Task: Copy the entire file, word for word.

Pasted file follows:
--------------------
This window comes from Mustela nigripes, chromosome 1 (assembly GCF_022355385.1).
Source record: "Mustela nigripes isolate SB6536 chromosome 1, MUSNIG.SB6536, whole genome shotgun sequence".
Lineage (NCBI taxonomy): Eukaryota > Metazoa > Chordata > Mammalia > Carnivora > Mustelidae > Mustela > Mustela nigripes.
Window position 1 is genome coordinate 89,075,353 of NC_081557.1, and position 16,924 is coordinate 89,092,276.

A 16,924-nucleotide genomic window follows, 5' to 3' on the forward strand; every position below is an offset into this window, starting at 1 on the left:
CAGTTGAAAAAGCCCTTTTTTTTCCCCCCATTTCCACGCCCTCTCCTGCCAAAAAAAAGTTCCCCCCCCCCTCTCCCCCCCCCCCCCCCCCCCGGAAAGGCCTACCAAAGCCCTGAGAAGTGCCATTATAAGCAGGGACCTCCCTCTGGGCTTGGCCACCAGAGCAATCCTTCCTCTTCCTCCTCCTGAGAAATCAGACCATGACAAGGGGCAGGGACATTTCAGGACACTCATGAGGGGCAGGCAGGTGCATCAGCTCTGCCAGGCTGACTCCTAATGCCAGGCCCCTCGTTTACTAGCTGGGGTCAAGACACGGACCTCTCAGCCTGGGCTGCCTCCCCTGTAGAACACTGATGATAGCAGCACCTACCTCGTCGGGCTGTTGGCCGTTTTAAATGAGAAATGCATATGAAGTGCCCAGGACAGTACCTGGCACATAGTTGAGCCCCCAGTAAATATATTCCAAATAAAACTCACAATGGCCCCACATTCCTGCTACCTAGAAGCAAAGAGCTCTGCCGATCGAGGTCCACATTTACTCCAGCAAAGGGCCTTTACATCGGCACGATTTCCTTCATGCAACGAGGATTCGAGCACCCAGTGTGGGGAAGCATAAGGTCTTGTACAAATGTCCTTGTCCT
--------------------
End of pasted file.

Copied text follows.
This window comes from Mustela nigripes, chromosome 1 (assembly GCF_022355385.1).
Source record: "Mustela nigripes isolate SB6536 chromosome 1, MUSNIG.SB6536, whole genome shotgun sequence".
Lineage (NCBI taxonomy): Eukaryota > Metazoa > Chordata > Mammalia > Carnivora > Mustelidae > Mustela > Mustela nigripes.
Window position 1 is genome coordinate 89,075,353 of NC_081557.1, and position 16,924 is coordinate 89,092,276.

A 16,924-nucleotide genomic window follows, 5' to 3' on the forward strand; every position below is an offset into this window, starting at 1 on the left:
CAGTTGAAAAAGCCCTTTTTTTTCCCCCCATTTCCACGCCCTCTCCTGCCAAAAAAAAGTTCCCCCCCCCCTCTCCCCCCCCCCCCCCCCCCCGGAAAGGCCTACCAAAGCCCTGAGAAGTGCCATTATAAGCAGGGACCTCCCTCTGGGCTTGGCCACCAGAGCAATCCTTCCTCTTCCTCCTCCTGAGAAATCAGACCATGACAAGGGGCAGGGACATTTCAGGACACTCATGAGGGGCAGGCAGGTGCATCAGCTCTGCCAGGCTGACTCCTAATGCCAGGCCCCTCGTTTACTAGCTGGGGTCAAGACACGGACCTCTCAGCCTGGGCTGCCTCCCCTGTAGAACACTGATGATAGCAGCACCTACCTCGTCGGGCTGTTGGCCGTTTTAAATGAGAAATGCATATGAAGTGCCCAGGACAGTACCTGGCACATAGTTGAGCCCCCAGTAAATATATTCCAAATAAAACTCACAATGGCCCCACATTCCTGCTACCTAGAAGCAAAGAGCTCTGCCGATCGAGGTCCACATTTACTCCAGCAAAGGGCCTTTACATCGGCACGATTTCCTTCATGCAACGAGGATTCGAGCACCCAGTGTGGGGAAGCATAAGGTCTTGTACAAATGTCCTTGTCCT